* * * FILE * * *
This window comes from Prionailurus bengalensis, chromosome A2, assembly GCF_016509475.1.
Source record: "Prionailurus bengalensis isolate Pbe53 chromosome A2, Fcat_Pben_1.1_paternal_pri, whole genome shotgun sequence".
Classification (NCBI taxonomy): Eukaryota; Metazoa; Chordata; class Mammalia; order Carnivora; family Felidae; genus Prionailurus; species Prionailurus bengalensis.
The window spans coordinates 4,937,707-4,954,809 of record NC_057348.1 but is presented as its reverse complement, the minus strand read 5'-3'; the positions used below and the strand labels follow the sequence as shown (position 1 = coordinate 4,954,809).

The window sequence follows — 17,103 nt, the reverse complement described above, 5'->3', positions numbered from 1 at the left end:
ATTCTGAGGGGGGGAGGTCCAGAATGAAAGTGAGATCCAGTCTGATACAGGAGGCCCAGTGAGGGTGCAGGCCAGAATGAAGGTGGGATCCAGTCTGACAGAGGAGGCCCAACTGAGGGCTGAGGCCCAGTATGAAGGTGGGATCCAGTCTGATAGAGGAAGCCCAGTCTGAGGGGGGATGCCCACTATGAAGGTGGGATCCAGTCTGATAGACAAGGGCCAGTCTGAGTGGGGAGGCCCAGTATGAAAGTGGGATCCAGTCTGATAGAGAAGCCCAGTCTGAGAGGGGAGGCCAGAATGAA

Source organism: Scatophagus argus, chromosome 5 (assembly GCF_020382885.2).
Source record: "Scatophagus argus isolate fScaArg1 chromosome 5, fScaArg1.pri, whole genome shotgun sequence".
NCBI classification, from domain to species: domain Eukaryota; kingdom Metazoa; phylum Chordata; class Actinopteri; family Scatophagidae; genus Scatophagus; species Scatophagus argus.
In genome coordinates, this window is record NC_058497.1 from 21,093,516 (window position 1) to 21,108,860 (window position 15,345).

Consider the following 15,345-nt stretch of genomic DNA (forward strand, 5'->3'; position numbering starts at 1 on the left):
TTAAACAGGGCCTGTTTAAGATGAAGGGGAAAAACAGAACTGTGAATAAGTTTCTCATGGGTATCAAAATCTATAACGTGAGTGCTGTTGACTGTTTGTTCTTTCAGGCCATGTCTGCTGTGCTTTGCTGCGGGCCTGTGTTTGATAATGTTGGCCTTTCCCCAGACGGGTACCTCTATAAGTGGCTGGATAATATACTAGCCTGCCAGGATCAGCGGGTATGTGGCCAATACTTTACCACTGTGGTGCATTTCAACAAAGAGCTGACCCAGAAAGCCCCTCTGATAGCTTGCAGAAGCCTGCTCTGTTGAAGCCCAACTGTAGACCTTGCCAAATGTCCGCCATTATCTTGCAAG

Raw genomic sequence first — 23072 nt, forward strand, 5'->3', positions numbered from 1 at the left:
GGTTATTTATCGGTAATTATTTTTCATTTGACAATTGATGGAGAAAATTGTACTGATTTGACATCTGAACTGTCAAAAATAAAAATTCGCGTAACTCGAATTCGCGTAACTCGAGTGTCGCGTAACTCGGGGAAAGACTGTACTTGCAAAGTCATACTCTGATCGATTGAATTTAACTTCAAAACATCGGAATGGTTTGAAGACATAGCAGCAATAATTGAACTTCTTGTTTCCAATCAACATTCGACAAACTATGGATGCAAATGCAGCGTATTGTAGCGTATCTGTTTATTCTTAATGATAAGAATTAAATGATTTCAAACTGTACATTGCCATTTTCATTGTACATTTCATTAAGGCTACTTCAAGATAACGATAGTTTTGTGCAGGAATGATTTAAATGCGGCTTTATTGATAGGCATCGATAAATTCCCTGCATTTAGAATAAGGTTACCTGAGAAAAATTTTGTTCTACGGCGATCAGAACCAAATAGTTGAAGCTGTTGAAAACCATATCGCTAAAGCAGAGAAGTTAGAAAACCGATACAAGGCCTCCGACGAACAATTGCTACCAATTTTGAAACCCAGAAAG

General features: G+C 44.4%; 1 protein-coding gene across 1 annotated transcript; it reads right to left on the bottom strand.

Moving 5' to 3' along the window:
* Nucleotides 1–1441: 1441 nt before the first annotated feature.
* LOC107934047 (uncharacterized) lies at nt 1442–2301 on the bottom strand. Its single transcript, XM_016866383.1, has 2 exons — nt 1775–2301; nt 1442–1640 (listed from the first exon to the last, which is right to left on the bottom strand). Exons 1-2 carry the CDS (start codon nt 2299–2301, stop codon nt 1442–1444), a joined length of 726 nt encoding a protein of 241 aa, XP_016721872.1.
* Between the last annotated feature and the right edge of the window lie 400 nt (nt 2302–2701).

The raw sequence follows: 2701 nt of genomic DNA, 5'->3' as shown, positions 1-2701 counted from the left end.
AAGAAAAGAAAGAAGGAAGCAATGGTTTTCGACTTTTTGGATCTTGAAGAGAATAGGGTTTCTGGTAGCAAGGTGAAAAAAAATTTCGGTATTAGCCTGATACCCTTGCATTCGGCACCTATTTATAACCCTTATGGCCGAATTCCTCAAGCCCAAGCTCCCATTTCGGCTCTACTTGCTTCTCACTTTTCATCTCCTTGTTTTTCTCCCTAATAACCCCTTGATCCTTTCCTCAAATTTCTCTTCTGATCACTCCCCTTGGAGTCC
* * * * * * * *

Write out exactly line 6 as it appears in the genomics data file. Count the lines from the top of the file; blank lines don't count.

ATTCTGAGGGGGGGAGGTCCAGAATGAAAGTGAGATCCAGTCTGATACAGGAGGCCCAGTGAGGGTGCAGGCCAGAATGAAGGTGGGATCCAGTCTGACAGAGGAGGCCCAACTGAGGGCTGAGGCCCAGTATGAAGGTGGGATCCAGTCTGATAGAGGAAGCCCAGTCTGAGGGGGGATGCCCACTATGAAGGTGGGATCCAGTCTGATAGACAAGGGCCAGTCTGAGTGGGGAGGCCCAGTATGAAAGTGGGATCCAGTCTGATAGAGAAGCCCAGTCTGAGAGGGGAGGCCAGAATGAA